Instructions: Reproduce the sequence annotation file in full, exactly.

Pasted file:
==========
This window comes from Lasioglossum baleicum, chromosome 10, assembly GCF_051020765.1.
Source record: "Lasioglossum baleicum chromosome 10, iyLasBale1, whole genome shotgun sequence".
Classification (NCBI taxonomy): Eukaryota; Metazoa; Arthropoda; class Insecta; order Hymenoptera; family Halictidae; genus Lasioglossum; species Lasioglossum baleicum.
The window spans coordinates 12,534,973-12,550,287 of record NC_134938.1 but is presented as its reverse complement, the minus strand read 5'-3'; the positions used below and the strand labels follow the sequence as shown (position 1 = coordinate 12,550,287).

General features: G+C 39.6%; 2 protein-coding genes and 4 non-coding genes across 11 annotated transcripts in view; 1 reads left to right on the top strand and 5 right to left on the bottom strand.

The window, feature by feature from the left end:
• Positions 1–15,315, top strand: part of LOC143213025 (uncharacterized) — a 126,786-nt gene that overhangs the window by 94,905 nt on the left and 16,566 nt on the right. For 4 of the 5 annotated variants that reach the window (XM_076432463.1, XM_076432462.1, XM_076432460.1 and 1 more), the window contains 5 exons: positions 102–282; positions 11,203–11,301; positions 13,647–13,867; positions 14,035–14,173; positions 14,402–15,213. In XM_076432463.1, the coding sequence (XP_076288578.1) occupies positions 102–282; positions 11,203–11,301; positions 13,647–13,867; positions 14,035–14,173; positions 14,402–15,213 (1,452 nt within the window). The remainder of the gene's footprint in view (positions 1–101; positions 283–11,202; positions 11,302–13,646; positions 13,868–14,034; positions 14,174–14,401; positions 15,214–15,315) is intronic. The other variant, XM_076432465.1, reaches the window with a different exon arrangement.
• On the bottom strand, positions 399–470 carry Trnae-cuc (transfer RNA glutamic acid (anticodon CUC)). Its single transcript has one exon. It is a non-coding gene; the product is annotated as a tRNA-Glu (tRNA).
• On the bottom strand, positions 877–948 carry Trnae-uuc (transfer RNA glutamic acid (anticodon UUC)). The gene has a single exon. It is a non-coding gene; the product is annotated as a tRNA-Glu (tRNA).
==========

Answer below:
This window comes from Lasioglossum baleicum, chromosome 10, assembly GCF_051020765.1.
Source record: "Lasioglossum baleicum chromosome 10, iyLasBale1, whole genome shotgun sequence".
Classification (NCBI taxonomy): Eukaryota; Metazoa; Arthropoda; class Insecta; order Hymenoptera; family Halictidae; genus Lasioglossum; species Lasioglossum baleicum.
The window spans coordinates 12,534,973-12,550,287 of record NC_134938.1 but is presented as its reverse complement, the minus strand read 5'-3'; the positions used below and the strand labels follow the sequence as shown (position 1 = coordinate 12,550,287).

General features: G+C 39.6%; 2 protein-coding genes and 4 non-coding genes across 11 annotated transcripts in view; 1 reads left to right on the top strand and 5 right to left on the bottom strand.

The window, feature by feature from the left end:
• Positions 1–15,315, top strand: part of LOC143213025 (uncharacterized) — a 126,786-nt gene that overhangs the window by 94,905 nt on the left and 16,566 nt on the right. For 4 of the 5 annotated variants that reach the window (XM_076432463.1, XM_076432462.1, XM_076432460.1 and 1 more), the window contains 5 exons: positions 102–282; positions 11,203–11,301; positions 13,647–13,867; positions 14,035–14,173; positions 14,402–15,213. In XM_076432463.1, the coding sequence (XP_076288578.1) occupies positions 102–282; positions 11,203–11,301; positions 13,647–13,867; positions 14,035–14,173; positions 14,402–15,213 (1,452 nt within the window). The remainder of the gene's footprint in view (positions 1–101; positions 283–11,202; positions 11,302–13,646; positions 13,868–14,034; positions 14,174–14,401; positions 15,214–15,315) is intronic. The other variant, XM_076432465.1, reaches the window with a different exon arrangement.
• On the bottom strand, positions 399–470 carry Trnae-cuc (transfer RNA glutamic acid (anticodon CUC)). Its single transcript has one exon. It is a non-coding gene; the product is annotated as a tRNA-Glu (tRNA).
• On the bottom strand, positions 877–948 carry Trnae-uuc (transfer RNA glutamic acid (anticodon UUC)). The gene has a single exon. It is a non-coding gene; the product is annotated as a tRNA-Glu (tRNA).